Stadium's going makes second coming all more special to Flanagan

April 02, 1991|By Jim Henneman | Jim Henneman,Evening Sun Staff

FORT LAUDERDALE, Fla. -- Any day now, perhaps any hour, Mike Flanagan will get official word that the first stage of his comeback has been a success.

The veteran lefthander, admittedly a little antsy as spring training draws to a close, could be informed as early as today that the Orioles will add him to their roster. "I haven't heard anything yet, and I guess the sands are running through the hourglass," said Flanagan.

General manager Roland Hemond has had discussions with Bob Teaf, Flanagan's agent, and said yesterday the decision will be made "real soon." It will come as no surprise because it has been a foregone conclusion for at least the last 10 days that Flanagan would make the club.

But when the Orioles make it official, it will be the best of all possible homecomings for the fourth leading winner in club history.

He never really left, even after his trade to Toronto late in the 1987 season, maintaining his permanent residence in Baltimore County. And he dreamed of someday walking onto the field at Memorial Stadium to relive a few memories.

"If I make the club, it will be an honor to be there for the last year [at Memorial Stadium]," said Flanagan. "I saw the last years of a lot of good players in that park, and my best years were on that field.

"So many things flow back through my mind when I think about playing there. I've always had a vision of coming back, maybe in an old-timers game, something like that, and being able to walk out onto the field and having those feelings again. I'm sure the new park is going to be beautiful and a great place to play, but it could never replace the memories I have [of Memorial Stadium]."

Instead of an old-timers game, Flanagan is on the verge of coming back merely as an old-timer -- at 39 a young old-timer, if you will.

He sits in the clubhouse now, looks around and sees only a few familiar faces. "I don't feel old," said Flanagan. "I really don't -- it's just that they seem so young to me."

While the faces have changed, there is still a great deal of similarity for Flanagan, even though it's been four years since he was in spring training with the Orioles.

"The difference in the club really depends on how you look at it," said Flanagan, a non-participant in the Orioles' 7-6 exhibition loss to Montreal yesterday.

"If you're talking about the players, there's quite a bit of difference. But in other ways there's no difference at all.

"Before I got traded there were a lot of guys finishing up. Now, you look out on the field and you can picture guys being here for the next 10 years. It's like the start of another era.

"As far as the philosophy of the club, how they go about doing things -- it's exactly the same," said Flanagan. "And that is exactly what I expected."

This spring it didn't take him long to convince doubters that last ++ year, when he was released by Toronto after pitching only two innings in spring training and 20 during the season, was not a valid test. "He's throwing the same as he did five years ago," Detroit manager Sparky Anderson said after Flanagan's third appearance of the spring.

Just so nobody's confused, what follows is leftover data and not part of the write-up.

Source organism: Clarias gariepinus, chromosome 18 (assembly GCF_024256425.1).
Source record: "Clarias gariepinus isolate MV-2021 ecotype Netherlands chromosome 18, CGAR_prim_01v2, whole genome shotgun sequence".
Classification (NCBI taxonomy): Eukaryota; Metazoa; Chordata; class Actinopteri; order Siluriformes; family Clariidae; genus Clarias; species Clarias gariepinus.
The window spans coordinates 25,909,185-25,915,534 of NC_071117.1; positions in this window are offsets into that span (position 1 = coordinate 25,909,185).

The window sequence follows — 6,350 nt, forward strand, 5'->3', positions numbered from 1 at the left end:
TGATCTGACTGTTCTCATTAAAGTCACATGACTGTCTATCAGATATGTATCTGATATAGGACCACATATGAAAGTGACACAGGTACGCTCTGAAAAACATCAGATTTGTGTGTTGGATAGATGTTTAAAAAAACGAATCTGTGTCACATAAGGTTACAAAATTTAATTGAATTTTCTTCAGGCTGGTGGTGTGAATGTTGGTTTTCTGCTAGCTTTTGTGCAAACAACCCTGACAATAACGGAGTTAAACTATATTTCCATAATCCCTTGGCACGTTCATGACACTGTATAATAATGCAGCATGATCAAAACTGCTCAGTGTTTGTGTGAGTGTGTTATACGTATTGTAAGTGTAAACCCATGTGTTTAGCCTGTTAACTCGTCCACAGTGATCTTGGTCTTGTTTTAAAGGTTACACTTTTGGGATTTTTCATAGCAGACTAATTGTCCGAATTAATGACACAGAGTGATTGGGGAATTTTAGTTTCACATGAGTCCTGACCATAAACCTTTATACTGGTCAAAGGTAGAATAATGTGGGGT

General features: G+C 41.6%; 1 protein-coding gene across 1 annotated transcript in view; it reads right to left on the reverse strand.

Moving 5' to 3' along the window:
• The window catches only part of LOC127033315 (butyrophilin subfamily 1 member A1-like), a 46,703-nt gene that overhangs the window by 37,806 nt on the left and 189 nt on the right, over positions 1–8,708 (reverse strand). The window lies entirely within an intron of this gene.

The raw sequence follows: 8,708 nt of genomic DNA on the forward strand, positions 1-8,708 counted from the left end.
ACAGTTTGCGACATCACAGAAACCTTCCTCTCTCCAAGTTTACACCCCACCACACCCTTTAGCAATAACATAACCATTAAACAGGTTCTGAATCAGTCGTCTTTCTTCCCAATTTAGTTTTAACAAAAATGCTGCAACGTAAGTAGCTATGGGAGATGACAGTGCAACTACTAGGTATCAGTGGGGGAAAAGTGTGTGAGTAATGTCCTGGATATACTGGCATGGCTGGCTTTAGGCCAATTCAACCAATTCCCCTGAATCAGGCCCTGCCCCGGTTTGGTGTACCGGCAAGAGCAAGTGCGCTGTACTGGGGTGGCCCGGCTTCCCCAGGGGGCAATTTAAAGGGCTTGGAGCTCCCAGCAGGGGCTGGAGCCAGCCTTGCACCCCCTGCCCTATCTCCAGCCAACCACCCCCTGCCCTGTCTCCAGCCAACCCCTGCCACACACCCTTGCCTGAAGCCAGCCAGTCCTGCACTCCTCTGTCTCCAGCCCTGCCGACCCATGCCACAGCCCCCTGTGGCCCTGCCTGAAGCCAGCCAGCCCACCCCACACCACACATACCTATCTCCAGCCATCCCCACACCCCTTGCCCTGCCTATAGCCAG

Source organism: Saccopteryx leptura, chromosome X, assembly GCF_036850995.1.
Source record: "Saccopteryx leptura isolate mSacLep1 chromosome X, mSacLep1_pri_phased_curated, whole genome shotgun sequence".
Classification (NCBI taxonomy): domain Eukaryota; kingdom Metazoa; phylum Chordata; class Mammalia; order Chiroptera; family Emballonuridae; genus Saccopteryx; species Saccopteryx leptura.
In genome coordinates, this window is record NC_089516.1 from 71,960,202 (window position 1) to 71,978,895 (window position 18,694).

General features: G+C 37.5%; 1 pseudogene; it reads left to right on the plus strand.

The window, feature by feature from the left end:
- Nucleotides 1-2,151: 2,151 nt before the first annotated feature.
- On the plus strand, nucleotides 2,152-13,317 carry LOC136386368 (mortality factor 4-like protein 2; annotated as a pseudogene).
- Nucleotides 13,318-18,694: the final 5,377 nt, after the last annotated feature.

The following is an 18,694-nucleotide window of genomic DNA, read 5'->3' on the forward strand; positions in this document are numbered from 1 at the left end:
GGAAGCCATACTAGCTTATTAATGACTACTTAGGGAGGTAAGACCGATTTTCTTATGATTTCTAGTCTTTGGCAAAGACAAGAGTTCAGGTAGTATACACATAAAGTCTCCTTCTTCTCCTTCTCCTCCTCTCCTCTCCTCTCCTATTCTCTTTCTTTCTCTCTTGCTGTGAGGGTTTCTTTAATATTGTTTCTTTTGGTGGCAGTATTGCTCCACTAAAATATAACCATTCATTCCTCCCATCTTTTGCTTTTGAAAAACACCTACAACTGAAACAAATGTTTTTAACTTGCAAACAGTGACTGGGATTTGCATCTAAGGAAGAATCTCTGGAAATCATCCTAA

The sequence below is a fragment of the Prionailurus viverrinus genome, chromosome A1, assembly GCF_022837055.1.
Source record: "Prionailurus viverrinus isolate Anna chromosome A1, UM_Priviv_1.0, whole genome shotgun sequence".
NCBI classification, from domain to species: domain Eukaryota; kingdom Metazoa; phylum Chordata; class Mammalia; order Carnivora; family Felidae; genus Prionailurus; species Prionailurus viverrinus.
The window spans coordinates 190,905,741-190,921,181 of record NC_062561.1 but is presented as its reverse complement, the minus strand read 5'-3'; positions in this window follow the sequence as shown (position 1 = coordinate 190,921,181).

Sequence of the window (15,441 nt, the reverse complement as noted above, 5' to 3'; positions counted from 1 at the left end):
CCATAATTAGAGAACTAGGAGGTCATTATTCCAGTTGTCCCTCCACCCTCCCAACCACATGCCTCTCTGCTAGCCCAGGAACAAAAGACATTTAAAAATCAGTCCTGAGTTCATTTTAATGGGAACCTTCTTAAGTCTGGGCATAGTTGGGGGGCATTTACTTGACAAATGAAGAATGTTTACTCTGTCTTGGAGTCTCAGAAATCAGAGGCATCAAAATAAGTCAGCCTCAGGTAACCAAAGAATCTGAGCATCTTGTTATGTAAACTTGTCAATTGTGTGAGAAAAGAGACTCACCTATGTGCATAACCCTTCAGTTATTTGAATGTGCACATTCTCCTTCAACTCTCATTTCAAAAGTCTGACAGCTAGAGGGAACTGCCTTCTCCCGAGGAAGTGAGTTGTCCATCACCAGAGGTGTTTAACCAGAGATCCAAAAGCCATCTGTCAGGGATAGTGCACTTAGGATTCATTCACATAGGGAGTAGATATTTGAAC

That, however, doesn't mean Flanagan's role will be the same as five years ago, and he understands that. Manager Frank Robinson said yesterday that he isn't considering Flanagan as a starter -- at least in the early part of the season.

"Right now, assuming he makes the club, I think he can help us most by coming out of the bullpen," said Robinson. "But that's not to say that he might not eventually get a chance to start."

Flanagan does not foresee any trouble making the adjustment. And as far as re-acclimating himself to a "new" team, Flanagan already knows that isn't a problem. What he's found out after being away more than three years is that the more the Orioles change, the more they remain the same.


Roy Smith is the latest to be victimized by Florida's wind currents. The righthander gave up a pair of first-inning home runs to Larry Walker and Andres Galarraga, both aided by a prevailing rightfield breeze, as Montreal scored six runs in the first two innings to beat the Orioles 7-6 yesterday.

In the last three innings he worked, Smith allowed only one hit. But, coming on top of his most recent outing last Friday night, when he walked three in two-thirds of an inning, Smith didn't enhance his chances of making the Orioles' roster.

Leo Gomez (3-for-4) and Mike Devereaux (2-for-3) each had a two-run homer for the Orioles, both hit into the teeth of the blustery winds.


Jeff Ballard gets his last tuneup for Opening Day tomorrow night, when the Orioles face the Expos again. Bob Milacki was scheduled to face the Atlanta Braves this afternoon.

The Orioles will depart for Baltimore immediately after Thursday night's game against the Yankees (ESPN). The club will work out at Memorial Stadium at 11 a.m. Friday and play the Red Sox in the final exhibition games in Washington's RFK Stadium Saturday and Sunday afternoons.

Cal Ripken is 23-42 (.548) in his last 15 games. With 26 hits overall, he is six shy of Don Baylor's exhibition record (32). Keeping it in the family, Bill Ripken has six hits and two walks in his last 11 plate appearances.

Craig Worthington has hit in nine of his last 10 games (14-for-36, .389). Joe Orsulak is 18-for-48 (.375) in his last 15 games. Dwight Evans had a seven-game hitting streak snapped yesterday.

Baltimore Sun Articles
Please note the green-lined linked article text has been applied commercially without any involvement from our newsroom editors, reporters or any other editorial staff.